During our last week in Ireland, John’s mum came to stay. On the day she arrived, we spent the morning with Pat and John Devereux, lifting the original flagstones from the old house. To our great joy, most of them came up intact. There weren’t as many as we had hoped, as the bedrooms had concrete floors. But, nevertheless, we were left with 16 yards of serviceable flags. While not enough to use for the main living room, there were easily enough to use in the entrance hall/utility room.
By the following day, the plasterers had finished inside. The sun was shining (as it did for the whole week Betty was with us) and the porcelain-smooth skim coat was already beginning to dry. It was hard to gauge Betty’s reaction at first. She toured the house, showing a polite interest, then went outside to look at the tree where Mick’s ashes had been scattered several years ago. Bridie, on the other hand, seemed excited by the prospect of having us as neighbours, especially as she can see our roof from her house. In fact, when we rejoined Betty outside, there were tears in her eyes. She had simply been overcome with emotion, partly because of the progress with the new house, and partly because there is so little now left of the old one.
In our absence, work continues apace. At the time of writing, the plumber will probably have finished his first fix. When we left, the radiators were already installed and there was an impressive-looking manifold in the hot press, linking all the under-floor pipework. Suddenly, we were discussing finished floor levels and ordering tiles for the bathrooms. We tried to match the flags from the old house, but were told that they came from a local quarry, now abandoned and planted with forestry. The unusual thing about these sandstone flags, was that they were smooth. The flags that are most commonly seen around Co. Clare are the Moher flags, characterised by fossilised worm-casts creating whorls in the stone and giving them a rippled texture. We couldn’t match our original flags, but we were able to buy 40 yards of smooth black flagstones for the living room from Liscannor Stone.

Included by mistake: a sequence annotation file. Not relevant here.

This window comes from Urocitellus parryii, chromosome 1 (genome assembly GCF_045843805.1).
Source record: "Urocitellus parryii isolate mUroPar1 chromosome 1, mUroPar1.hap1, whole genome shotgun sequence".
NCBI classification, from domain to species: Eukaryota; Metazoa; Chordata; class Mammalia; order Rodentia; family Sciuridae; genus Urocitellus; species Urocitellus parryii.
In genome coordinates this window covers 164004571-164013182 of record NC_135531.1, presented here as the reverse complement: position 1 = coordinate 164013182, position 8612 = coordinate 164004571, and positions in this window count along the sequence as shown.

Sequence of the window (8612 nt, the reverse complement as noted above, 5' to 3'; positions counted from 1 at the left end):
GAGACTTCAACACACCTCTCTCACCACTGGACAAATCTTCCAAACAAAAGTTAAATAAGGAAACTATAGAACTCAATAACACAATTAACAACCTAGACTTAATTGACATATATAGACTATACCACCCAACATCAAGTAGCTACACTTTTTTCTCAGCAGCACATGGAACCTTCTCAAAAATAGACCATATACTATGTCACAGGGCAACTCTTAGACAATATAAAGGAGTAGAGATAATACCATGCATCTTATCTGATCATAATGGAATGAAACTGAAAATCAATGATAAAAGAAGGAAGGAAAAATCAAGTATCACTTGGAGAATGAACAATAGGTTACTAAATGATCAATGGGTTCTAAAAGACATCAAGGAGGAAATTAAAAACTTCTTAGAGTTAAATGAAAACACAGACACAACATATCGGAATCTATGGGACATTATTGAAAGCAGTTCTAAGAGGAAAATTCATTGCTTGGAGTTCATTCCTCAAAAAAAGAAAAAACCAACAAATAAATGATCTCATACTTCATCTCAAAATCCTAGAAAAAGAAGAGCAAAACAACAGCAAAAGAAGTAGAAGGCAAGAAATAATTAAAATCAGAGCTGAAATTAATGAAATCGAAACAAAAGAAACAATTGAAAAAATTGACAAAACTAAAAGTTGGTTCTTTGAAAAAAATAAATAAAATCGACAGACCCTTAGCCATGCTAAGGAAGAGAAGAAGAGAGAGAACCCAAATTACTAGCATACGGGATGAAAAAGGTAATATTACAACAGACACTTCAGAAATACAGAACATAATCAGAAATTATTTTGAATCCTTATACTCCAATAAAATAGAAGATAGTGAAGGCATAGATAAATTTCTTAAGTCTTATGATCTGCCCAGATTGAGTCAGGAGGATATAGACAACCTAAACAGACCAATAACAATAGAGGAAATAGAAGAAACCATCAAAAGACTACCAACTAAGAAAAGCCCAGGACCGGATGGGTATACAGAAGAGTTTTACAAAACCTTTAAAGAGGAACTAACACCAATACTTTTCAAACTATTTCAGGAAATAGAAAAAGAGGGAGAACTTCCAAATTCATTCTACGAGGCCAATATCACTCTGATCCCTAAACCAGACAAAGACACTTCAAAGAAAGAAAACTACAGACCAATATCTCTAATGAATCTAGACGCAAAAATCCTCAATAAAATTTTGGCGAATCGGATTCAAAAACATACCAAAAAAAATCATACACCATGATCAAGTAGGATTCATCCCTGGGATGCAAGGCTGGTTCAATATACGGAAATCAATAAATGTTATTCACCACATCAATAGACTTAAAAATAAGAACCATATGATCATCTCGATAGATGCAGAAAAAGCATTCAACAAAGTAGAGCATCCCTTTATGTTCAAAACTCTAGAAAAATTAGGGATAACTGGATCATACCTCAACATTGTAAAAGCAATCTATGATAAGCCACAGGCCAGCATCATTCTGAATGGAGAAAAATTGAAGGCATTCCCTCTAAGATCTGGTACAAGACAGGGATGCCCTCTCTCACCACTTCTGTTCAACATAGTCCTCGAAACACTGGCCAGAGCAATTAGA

All the hot and cold water and waste pipes should now be laid down, ready for the concrete floor. The mains water supply may also now be connected. This had been a matter of some concern since the start of the build. The original house stood on solid rock and had no water supply other than what could be drawn manually from a nearby well. There was no sanitation either, so there had never been any need to dig a trench for water or waste pipes. Our neighbour had spent a small fortune on a rock-breaker to install drains in his meadow and assured us that it would prove impossible to run the pipes down our right of way, offering to sell us an adjacent field as an alternative. Doubtless, he (and his bank) will be disappointed to discover that Pat’s rock-breaker was rather more efficient … and we wont be needing his field.
Frustratingly, now that the build has reached such an exciting stage, we have had to return to France for a couple of weeks to put in our Tax Return and sort out our motorcycles prior to our Russian trip this summer. John spoke to Marie last night and could barely contain himself when she told him that the stonemason had started work on the chimney-breast.